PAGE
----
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Energy Journal Issue

The Energy Journal
Volume 27, Number 2

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Emissions Trading, CDM, JI, and More: The Climate Strategy of the EU

Gernot Klepper and Sonja Peterson

DOI: 10.5547/ISSN0195-6574-EJ-Vol27-No2-1
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The objective of this paper is to assess the likely allocation effects of the current climate protection strategy as it is laid out in the National Allocation Plans (NAPs) for the European Emissions Trading Scheme (ETS). The multi-regional, multi-sectoral CGE-model DART is used to simulate the effects of the current policies in the year 2012 when the Kyoto targets need to be met. Different scenarios are simulated in order to highlight the effects of the grandfathering of permits to energy-intensive installations, the use of the project-based mechanisms (CDM and JI), and the restriction imposed by the supplementarity criterion.

The UK Market for Natural Gas, Oil and Electricity: Are the Prices Decoupled?

Frank Asche, Petter Osmundsen and Maria Sandsmark

DOI: 10.5547/ISSN0195-6574-EJ-Vol27-No2-2
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After opening up of the Interconnector, the liberalized UK natural gas market and the regulated Continental gas markets became physically integrated and the Continental gas price became dominant. However, in an interim period � after deregulation of the UK gas market (1995) and the opening up of the Interconnector (1998) � the UK gas market had neither government price regulation nor a physical Continental gas linkage. We use this period � which for natural gas markets displays an unusual combination of deregulation and autarky � as a natural experiment to explore if decoupling of natural gas prices from prices of other energy commodities, such as oil and electricity, took place. Monthly price data in the period 1995-1998 indicates a highly integrated market where wholesale demand seems to be for energy rather than a specific energy source.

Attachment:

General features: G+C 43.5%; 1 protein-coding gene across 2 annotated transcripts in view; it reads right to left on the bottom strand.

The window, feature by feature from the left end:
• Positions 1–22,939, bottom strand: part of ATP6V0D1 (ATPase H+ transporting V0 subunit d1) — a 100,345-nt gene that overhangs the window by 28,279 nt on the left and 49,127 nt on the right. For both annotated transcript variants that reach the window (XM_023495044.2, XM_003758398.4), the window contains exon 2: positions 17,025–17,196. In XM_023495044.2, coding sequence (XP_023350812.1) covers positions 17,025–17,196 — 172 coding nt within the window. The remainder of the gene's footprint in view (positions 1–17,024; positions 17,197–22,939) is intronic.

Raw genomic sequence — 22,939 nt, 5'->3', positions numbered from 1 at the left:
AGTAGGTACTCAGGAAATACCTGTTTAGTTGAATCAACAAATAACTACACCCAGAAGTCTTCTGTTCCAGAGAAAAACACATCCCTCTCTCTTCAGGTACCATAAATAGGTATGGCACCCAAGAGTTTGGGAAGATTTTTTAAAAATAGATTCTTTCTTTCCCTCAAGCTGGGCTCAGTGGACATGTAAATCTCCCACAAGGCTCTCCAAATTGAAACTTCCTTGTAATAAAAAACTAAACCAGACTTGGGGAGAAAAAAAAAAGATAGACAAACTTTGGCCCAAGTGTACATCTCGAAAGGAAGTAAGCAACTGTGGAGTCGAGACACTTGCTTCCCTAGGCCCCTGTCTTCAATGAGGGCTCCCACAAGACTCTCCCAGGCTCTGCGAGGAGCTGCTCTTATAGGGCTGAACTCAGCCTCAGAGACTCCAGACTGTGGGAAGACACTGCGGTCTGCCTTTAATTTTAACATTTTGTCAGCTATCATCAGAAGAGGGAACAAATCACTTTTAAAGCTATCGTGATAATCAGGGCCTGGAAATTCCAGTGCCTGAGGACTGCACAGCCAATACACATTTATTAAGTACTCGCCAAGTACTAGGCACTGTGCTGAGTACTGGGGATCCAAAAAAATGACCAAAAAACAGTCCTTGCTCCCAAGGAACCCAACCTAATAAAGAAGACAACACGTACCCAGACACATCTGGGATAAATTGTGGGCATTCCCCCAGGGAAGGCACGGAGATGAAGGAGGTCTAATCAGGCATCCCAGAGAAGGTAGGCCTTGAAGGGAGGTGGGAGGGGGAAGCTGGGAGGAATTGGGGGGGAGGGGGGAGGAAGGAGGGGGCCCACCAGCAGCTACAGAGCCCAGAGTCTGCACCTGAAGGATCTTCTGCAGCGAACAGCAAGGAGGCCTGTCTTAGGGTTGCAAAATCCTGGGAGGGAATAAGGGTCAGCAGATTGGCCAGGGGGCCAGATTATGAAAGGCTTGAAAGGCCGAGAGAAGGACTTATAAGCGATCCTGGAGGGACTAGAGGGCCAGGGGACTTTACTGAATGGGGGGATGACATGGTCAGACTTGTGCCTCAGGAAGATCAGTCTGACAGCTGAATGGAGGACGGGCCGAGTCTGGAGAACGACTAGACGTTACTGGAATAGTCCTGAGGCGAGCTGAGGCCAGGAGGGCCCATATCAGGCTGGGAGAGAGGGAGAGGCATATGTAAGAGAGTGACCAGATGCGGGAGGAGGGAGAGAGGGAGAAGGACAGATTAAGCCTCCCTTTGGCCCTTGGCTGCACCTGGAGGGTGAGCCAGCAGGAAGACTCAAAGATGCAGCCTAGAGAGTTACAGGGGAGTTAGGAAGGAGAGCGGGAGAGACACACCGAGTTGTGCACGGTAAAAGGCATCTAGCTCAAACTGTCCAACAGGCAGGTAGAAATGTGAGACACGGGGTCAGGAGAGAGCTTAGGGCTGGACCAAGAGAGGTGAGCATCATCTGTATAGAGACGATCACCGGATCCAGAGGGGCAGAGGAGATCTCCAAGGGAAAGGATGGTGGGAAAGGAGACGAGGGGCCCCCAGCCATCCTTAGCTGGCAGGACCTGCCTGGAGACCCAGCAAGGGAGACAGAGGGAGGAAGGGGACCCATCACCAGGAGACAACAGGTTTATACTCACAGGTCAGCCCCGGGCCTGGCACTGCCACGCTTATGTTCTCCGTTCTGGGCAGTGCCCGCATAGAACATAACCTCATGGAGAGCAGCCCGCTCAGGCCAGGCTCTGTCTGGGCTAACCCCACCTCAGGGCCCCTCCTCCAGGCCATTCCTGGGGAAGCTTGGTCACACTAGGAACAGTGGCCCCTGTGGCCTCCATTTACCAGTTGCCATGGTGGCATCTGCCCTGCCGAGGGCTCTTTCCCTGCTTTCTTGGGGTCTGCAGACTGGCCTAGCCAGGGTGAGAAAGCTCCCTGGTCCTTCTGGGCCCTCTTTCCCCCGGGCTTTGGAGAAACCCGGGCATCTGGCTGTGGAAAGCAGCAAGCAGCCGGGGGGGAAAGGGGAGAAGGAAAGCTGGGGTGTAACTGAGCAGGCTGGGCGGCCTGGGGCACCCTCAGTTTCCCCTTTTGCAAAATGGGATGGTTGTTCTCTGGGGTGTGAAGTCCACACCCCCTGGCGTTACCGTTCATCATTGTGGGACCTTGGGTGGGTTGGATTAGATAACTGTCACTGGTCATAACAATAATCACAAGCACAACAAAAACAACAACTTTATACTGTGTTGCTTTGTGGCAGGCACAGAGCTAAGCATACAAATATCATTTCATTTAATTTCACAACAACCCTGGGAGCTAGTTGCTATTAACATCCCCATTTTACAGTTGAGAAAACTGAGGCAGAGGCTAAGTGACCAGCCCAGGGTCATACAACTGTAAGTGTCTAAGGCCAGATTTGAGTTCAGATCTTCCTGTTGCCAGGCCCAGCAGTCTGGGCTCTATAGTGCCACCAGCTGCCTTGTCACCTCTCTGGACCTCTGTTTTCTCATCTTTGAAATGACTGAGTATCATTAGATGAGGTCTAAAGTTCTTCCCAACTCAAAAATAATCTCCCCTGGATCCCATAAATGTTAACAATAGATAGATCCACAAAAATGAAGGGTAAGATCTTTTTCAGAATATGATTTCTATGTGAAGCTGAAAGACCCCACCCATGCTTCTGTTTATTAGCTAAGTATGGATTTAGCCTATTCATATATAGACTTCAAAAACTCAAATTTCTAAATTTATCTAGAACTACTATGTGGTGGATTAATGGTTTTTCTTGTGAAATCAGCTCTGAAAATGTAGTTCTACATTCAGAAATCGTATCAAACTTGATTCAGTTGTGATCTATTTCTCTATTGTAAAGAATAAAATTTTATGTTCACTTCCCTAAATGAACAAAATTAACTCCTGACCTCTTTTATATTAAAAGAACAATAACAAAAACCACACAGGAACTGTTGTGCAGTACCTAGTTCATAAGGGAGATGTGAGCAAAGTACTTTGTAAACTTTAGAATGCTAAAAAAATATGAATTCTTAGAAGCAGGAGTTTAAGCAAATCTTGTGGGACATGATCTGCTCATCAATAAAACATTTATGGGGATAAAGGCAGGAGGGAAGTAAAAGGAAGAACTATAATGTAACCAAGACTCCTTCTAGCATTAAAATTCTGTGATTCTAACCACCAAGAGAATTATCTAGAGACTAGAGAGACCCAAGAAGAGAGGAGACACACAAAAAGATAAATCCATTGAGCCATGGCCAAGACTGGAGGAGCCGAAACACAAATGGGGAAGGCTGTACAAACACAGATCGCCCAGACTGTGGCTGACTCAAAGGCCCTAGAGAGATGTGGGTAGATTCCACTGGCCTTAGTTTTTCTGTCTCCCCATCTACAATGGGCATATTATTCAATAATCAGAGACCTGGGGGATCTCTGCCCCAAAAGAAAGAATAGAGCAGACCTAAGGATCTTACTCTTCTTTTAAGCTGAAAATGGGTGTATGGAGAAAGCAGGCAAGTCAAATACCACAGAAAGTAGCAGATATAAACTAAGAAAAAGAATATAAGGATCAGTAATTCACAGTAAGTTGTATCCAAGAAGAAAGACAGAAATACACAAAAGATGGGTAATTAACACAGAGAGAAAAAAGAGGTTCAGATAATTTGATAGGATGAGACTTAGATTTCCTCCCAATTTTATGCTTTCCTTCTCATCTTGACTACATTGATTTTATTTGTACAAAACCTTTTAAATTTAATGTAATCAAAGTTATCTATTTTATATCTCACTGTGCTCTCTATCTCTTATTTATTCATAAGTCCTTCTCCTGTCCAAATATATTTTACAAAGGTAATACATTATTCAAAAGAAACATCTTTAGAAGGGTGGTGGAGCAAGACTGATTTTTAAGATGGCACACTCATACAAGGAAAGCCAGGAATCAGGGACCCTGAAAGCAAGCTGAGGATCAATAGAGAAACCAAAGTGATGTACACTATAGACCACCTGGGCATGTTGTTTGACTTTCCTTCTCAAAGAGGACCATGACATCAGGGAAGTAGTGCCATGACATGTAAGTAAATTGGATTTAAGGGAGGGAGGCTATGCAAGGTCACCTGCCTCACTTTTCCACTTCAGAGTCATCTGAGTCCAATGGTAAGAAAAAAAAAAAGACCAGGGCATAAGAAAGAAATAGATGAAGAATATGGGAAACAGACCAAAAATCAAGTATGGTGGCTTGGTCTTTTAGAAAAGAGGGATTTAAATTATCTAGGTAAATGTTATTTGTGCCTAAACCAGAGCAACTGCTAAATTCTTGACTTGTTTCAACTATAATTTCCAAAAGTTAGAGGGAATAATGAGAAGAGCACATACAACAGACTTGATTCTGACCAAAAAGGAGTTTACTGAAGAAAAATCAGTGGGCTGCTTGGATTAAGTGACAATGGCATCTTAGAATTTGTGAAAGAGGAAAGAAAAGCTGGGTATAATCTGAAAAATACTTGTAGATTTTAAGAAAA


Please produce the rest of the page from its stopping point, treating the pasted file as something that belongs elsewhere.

Achieving Gasoline Price Stability in the U.S.: A Modest Proposal

Mark S. LeClair

DOI: 10.5547/ISSN0195-6574-EJ-Vol27-No2-3
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The recent volatility of short-run gasoline prices in the United States has resulted in calls for the government to intervene. This paper details a simple means of reducing that variability, utilizing federal tax policies, without eliminating the signaling role of prices in the medium- to long-term. If properly implemented, the gyrations in gas prices could be largely removed, with little impact on the revenue that the federal government generates through taxation. If applied to the markets in nations that have significantly higher gasoline taxes, essentially all price volatility could be removed.

Testing for Market Integration: Crude Oil, Coal, and Natural Gas

Lance J. Bachmeier and James M. Griffin

DOI: 10.5547/ISSN0195-6574-EJ-Vol27-No2-4
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Prompted by the contemporaneous spike in coal, oil, and natural gas prices, this paper evaluates the degree of market integration both within and between crude oil, coal, and natural gas markets. Our approach yields parameters that can be readily tested against a priori conjectures. Using daily price data for five very different crude oils, we conclude that the world oil market is a single, highly integrated economic market. On the other hand, coal prices at five trading locations across the United States are cointegrated, but the degree of market integration is much weaker, particularly between Western and Eastern coals. Finally, we show that crude oil, coal, and natural gas markets are only very weakly integrated. Our results indicate that there is not a primary energy market. Despite current price peaks, it is not useful to think of a primary energy market, except in a very long run context.

Carbon Abatement Costs: Why the Wide Range of Estimates?

Carolyn Fischer and Richard D. Morgenstern

DOI: 10.5547/ISSN0195-6574-EJ-Vol27-No2-5
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Estimates of marginal abatement costs for reducing carbon emissions derived from major economic-energy models vary widely. Controlling for policy regimes we use meta-analysis to examine the importance of structural modeling choices in explaining differences in estimates. The analysis indicates that particular assumptions about perfectly foresighted consumers and Armington trade elasticities generate lower estimates of marginal abatement costs. Other choices are associated with higher cost estimates, including perfectly mobile capital, inclusion of a backstop technology, and greater disaggregation among regions and sectors. Some features, such as greater technological detail, seem less significant. Understanding the importance of key modeling assumptions, as well as the way the models are used to estimate abatement costs, can help guide the development of consistent modeling practices for policy evaluation.